I don't think there's anything wrong here -- some fields just attract certain genders more than others.

That's right: there are no websites dedicated to female gamers, and especially none to female developers, and Metafilter has never posted FPPs about these imaginary people. No.
posted by Nomyte at 1:13 PM on February 21, 2013 [9 favorites]


Loved the abridged version, though it did freak me out on one obscure point. Every time I hear the phrase "panta rhei" the part of my brain that's read a lot of Zippy the Pinhead always pipes up with "There's a manta ray in my panta rhei!". I thought this uniquely marked me out from the rest of humanity, for better or worse. When the guy narrating it made the same connection, it was uncomfortably intimate.
posted by benito.strauss at 1:14 PM on February 21, 2013


So who's going to research and write the piece interviewing all of the women who are getting passed over for promotions in the video game industry?
posted by coolxcool=rad at 1:14 PM on February 21, 2013


my understanding is that video games are by and large a male dominated field.

From the Verge article in the FPP:

According to the Entertainment Software Association, 47 percent of gamers are women — effectively gender parity. But only eleven percent of game industry employees are women, measuring across all departments.

In terms of people playing games: no, not really male dominated. In terms of people making games, yes, the industry is mostly male. That those two numbers are so disparate is the issue underlying most of these articles: women are a substantial fraction of "people who play games," but you would never never never guess that from industry events, press coverage, or marketing.
posted by cjelli at 1:15 PM on February 21, 2013 [4 favorites]


So who's going to research and write the piece interviewing all of the women who are getting passed over for promotions in the video game industry?

someone with a high tolerance for death threats, one assumes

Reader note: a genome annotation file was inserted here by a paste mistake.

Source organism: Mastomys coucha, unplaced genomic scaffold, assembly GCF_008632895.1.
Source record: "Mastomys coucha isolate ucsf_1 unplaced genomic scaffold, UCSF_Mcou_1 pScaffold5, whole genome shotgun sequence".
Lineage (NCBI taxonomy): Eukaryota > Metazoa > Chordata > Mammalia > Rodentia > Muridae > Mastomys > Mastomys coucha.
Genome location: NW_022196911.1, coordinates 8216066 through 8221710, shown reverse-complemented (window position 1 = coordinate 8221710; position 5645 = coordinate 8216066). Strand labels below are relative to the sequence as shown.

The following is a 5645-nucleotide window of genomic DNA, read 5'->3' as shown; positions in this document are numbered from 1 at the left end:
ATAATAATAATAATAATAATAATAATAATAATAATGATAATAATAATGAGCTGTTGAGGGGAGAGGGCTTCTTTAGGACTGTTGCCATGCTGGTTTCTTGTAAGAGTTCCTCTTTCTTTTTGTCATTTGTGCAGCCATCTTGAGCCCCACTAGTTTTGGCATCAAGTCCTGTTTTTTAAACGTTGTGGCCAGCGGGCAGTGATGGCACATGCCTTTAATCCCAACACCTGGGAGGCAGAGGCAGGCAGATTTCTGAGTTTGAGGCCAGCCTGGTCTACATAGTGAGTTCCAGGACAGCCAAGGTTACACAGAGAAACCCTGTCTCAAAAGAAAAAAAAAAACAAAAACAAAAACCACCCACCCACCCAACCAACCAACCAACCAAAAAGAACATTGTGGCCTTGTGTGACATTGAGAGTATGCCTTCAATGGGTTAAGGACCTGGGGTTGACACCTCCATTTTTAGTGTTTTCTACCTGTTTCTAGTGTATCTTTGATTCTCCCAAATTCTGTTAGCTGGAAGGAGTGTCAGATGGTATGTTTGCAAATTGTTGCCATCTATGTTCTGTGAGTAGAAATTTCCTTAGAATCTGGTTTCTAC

posted by FAMOUS MONSTER at 1:16 PM on February 21, 2013 [15 favorites]


I suppose that marketing is responsible for a great deal of this imbalance too. As a kid in the 90s/early 2000s the only video games I remember as being specifically geared towards girls were of the "Mary Kate & Ashley" sort. Ewww.
posted by MattMangels at 1:18 PM on February 21, 2013


What imbalance are you referring to?
posted by lazaruslong at 1:20 PM on February 21, 2013 [2 favorites]


@MattMangels - the 47% of gamers being women stat kind of negates that idea. The issue as presented isn't women not playing games, it's women not making games.
posted by zeoslap at 1:20 PM on February 21, 2013


I want to love Sony, hell, I want to invest in Sony, but they are so fucking stupid.
posted by phaedon at 1:20 PM on February 21, 2013


In terms of people making games, yes, the industry is mostly male.

In fairness, most software developers are male, at least in my experience. I (currently) work at a small company, and we have two female developers out of a dozen. They are competent and respected (one of them is VERY respected), and I strongly doubt there is much bias against women in our particular workplace. Very few applicants are female. I'm not saying that there isn't a problem, but to the extent that there is one, it starts a lot sooner than the presentation stage, to put it mildly.